Dimmer Switches – a Guide to Types available and Their Use

The Use of Dimmer Switches

Basically dimmer switches are use to vary the brightness of light bulbs. They are used mainly for incandescant bulbs and halogens, but there will shortly be on the market a compact fluorescent (energy saving) bulb which can be controlled with a dimmer switch, although these bulbs will be relatively expensive. Dimmer switches save energy, in that a bulb dimmed to, say, half power only uses about half the electricity, there being very little consumption in the switch itself. Most cheaper dimmer switches contain a high current variable resistor which is run in series with the bulb. Some more expensive ones dim the bulb electronically, but for normal home use I would recommend the former. Some contain fuses, and if the dimmer switch fails, check if a fuse inside it has blown. This is particularly liable to happen if the bulb blows.

Different Types of Dimmer Switches

The most common is a wall switch, which replaces an ordinary light switch. They are easy to fit. There are 2 terminals on one way switches, and the wires can fit either way round. There are 3 terminals on 2 way switches, usually marked ‘C’, ‘L1’, and ‘L2’. Just connect the wires on the dimmer switch exactly as they were on the original switch. A 2 way switch can be used as a one way one, leaving either the ‘L1’ or ‘L2’ terminal not used. In a 2 way switch system, only one switch is replaced with a dimmer, and this controls the brightness. The other switch just switches the light(s) on or off, the brightness being determined by where the dimmer switch is set.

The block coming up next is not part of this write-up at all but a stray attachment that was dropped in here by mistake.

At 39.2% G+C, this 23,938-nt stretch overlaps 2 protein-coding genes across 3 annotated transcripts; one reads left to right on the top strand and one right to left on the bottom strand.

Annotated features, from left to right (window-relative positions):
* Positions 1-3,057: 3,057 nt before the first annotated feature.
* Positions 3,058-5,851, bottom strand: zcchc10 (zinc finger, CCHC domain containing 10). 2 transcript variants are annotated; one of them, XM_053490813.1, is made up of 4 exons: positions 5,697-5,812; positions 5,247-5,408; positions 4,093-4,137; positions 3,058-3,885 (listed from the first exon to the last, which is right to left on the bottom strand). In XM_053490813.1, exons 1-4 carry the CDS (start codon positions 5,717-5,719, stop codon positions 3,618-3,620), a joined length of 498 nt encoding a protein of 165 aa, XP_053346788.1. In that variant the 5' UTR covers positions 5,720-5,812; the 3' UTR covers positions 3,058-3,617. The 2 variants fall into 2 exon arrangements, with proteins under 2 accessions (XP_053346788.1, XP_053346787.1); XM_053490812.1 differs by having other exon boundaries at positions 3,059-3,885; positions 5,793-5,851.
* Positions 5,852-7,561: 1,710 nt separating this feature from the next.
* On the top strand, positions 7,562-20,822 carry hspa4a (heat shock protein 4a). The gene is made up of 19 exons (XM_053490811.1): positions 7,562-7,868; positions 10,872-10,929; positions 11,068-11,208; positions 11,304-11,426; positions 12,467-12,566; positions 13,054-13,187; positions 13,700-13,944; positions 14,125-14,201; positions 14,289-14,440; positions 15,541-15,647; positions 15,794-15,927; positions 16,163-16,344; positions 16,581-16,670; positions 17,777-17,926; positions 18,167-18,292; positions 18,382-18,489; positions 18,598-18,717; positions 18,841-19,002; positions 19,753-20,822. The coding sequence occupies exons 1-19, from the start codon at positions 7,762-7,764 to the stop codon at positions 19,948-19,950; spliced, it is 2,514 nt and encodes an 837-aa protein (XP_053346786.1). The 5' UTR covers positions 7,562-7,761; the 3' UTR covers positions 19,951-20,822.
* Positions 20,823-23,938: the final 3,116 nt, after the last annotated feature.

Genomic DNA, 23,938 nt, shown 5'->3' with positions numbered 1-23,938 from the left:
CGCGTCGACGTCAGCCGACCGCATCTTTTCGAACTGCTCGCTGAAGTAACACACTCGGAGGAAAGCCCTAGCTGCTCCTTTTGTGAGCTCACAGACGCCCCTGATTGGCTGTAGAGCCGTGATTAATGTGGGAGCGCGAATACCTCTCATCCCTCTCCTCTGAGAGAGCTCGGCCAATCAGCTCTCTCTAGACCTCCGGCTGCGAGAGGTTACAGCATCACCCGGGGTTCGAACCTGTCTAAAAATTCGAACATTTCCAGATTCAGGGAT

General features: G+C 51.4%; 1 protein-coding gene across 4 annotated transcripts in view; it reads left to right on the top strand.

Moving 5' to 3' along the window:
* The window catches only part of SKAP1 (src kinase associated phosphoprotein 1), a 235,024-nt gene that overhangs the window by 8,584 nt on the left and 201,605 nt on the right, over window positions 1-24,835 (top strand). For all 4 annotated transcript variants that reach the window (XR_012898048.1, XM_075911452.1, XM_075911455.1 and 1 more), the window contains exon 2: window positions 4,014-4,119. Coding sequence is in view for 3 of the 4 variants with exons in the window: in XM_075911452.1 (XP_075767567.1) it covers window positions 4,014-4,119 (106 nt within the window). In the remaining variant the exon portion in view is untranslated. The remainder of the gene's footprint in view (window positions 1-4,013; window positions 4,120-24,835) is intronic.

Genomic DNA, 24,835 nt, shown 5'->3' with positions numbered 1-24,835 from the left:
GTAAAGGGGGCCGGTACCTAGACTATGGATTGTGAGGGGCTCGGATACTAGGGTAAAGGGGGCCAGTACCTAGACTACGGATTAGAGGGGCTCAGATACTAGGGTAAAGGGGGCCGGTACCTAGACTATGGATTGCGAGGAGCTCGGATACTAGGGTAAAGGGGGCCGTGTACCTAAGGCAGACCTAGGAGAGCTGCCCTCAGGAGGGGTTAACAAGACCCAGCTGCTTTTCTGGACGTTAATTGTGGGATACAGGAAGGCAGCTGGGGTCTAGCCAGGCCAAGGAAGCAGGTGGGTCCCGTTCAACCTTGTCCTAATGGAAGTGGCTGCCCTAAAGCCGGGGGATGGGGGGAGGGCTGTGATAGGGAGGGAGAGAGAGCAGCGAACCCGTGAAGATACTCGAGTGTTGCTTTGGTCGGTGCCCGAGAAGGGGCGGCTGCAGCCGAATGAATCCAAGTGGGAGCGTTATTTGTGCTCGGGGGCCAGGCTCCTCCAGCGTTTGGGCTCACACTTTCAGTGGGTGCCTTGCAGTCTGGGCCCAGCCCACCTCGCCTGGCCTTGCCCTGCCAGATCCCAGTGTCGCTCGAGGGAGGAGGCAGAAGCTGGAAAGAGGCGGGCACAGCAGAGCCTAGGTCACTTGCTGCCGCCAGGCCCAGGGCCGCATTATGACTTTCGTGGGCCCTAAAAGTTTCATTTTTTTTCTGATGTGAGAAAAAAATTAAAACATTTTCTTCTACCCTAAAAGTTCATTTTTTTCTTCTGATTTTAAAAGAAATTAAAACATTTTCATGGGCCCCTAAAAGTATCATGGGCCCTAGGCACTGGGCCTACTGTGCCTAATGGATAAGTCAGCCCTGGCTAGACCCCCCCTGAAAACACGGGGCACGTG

Pull cord dimmer switches for bathrooms are available. With these, you just keep pulling the cord, until the desired brightness is reached.
In-line dimmer switches for floor and table lamps can be wired into the mains flex. Alternatively, for these lamps, plug-in dimmer swithes are very simple to use. No wiring is involved; the unit plugs into the mains socket, and the lamp plugs into this. Dimming is controlled by a small rotary knob on the plug-in unit.

Considerations When Using a Dimmer Switch

Dimmer switches are rated with maximum and minimum load wattages, say typically 40W to 400W. This means the total bulb wattage that the dimmer switch controls must be within these limits. If using mains halogen bulbs, leave plenty of spare capacity; ideally double the wattage of the bulbs to get the maximum load wattage of the dimmer switch. 12 volt halogen bulbs can give problems with dimmer switches. If you want to use one, make sure the transformer can be used with a dimmer switch and vice versa, otherwise the lights may flicker and there may be an appreciable hum. Your retailer will give you advice on this.
There are commomly two types of dimmer switches – push on/push off and those which click off or on at the end of the knob rotation. The former have the advantage that the previous dimmed setting is maintained the next time it is switched on, but I prefer the latter, as I think they increase bulb life. The bulb is always brought up from zero to full brightness, rather than applying the full voltage to it immediately it is switched on. This more gradual increase is better for the life of the bulb.

Dimming Low Energy Bulbs

These cannot generally be easily dimmed. As has been said above, a compact fluorescent will soon be available which can be used with a dimmer switch, but I think a better option is to buy one which can be dimmed with an ordinary switch. These are already available – see the link below. LED lighting again cannot be easily dimmed at present, but this is generally not very bright, and dimming is usually not needed with these.